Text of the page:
New experiences can inspire you to be more creative, as you may need to think differently to navigate new situations, says Saba Harouni Lurie, a licensed marriage and family therapist in Los Angeles. “The novelty of travel, including people, cultures, customs and places, can broaden a traveler’s perspective, increasing positivity and enabling creativity. Travel also offers us distance from a problem or situation, which can then give us the possibility of a new perspective.
Recent research supports this view. A study published in Frontiers in Psychology in 2021 assigned 274 workers to self-declare their creativity before and after the holidays. The researchers noted that while workers reported less creativity on the first day back at work (while trying to tackle accumulated tasks), they overall felt more creative two weeks after a vacation when handling new tasks. .
4. Travel can strengthen your relationships
If you feel closer to your loved ones after a vacation, you can’t imagine anything. Some research suggests that travel can bring you closer. “Couples who travel together report more satisfaction, experience better communication and have longer-lasting relationships. This also seems to be true for friendships and families. More leisure time, more accessible while traveling, improves our relationships,” says Lurie.
Women who took two or more vacations a year had higher levels of marital satisfaction than those who took vacations every two years or less, researchers in the Wisconsin Medical Journal. And couples who vacation together are more cohesive and flexible as a unit, with lasting effects long after they return home. The more positive the vacation experiences you have with your partner — like communication, shared times and affection — the better your day-to-day functioning at home will be after the vacation, researchers noted after studying 112 couples for a study. of December 2019 in the Travel Research Journal.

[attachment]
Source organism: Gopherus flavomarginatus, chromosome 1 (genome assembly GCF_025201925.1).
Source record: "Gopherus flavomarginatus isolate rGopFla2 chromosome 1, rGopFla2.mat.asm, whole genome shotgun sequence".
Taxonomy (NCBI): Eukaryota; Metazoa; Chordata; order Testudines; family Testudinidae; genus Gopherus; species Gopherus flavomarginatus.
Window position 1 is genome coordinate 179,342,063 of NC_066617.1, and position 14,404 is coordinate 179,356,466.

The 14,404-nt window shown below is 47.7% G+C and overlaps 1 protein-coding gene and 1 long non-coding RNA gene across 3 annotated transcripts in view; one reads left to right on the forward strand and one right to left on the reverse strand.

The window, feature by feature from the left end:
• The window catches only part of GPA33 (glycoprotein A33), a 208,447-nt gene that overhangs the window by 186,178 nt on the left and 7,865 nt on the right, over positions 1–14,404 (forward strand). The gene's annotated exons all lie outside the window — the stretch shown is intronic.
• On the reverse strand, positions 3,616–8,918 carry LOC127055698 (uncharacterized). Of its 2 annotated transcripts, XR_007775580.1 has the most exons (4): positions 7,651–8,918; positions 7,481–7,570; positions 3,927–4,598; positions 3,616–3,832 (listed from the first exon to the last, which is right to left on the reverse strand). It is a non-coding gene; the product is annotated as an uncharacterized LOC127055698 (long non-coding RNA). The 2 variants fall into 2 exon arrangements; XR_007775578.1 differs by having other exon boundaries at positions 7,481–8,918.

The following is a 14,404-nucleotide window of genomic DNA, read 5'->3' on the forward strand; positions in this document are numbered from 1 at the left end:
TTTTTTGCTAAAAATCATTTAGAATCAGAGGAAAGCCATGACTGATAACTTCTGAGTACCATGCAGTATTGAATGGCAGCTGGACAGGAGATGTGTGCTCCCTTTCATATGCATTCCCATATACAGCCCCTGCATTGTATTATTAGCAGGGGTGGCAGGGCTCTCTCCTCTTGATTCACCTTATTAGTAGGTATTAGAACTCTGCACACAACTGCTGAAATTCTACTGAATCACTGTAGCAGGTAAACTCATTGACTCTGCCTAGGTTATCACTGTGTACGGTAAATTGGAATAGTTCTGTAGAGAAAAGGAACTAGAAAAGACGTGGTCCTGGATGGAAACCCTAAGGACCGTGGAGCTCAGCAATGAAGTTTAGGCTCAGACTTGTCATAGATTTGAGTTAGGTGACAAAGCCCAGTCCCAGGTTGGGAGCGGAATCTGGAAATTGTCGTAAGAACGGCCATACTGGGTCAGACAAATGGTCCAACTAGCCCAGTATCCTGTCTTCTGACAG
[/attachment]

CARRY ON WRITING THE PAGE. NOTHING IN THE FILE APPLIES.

5. Travel relieves your stress
Stress is an inevitable part of life, but long-term or chronic stress can negatively impact your mental and physical health, according to the American Psychological Association.
Even a short vacation can reduce your overall stress, according to a study of 40 German middle managers published in July 2018 in the International Journal of Environmental Research and Public Health. The small study concluded that a four-day solo stay in a wellness hotel had a significant, positive and immediate effect on stress and well-being (and suggests that a short vacation can be as effective as long).
Other research indicates that even looking forward to a planned vacation can lessen the effects of stress. Fifty-four workers took surveys and wore devices to monitor their heart rates in the weeks before and after the holidays. According to a study published in August 2020 in the journal Psychology & Health.
The stress-relieving effects of well-timed vacations may be due, in part, to how they increase your connection to the present moment, which means travel may share similarities with the practice of mindfulness, says Elizabeth Jarquin , PhD, licensed therapist. in Dania Beach, Florida. “Stressed people usually have a lot on their minds and are unable to connect to the present. But when people travel, they find themselves in a whole new, out-of-the-ordinary environment. This, she says, can lead them to be more aware of what’s going on around them and can result in a greater connection with the people around them, their environment and the moments in which they live.
After two years of vacation, it might be time to dust off the old passport or plan a weekend or day trip somewhere new. As COVID-19 restrictions ease somewhat across the United States, a summer getaway could be just what the doctor ordered, and for good reason. Research shows that taking vacations has multiple potential benefits for your mental health. Not only does some research indicate that it can increase happiness and help prevent depression, but it can also help you recover from burnout, increase your creativity, and broaden your horizons – literally, of course, but also cognitively.
Before using these vacation days, be sure to review the CDC’s guide to COVID-19 travel recommendations by destination to help keep you and your family safe.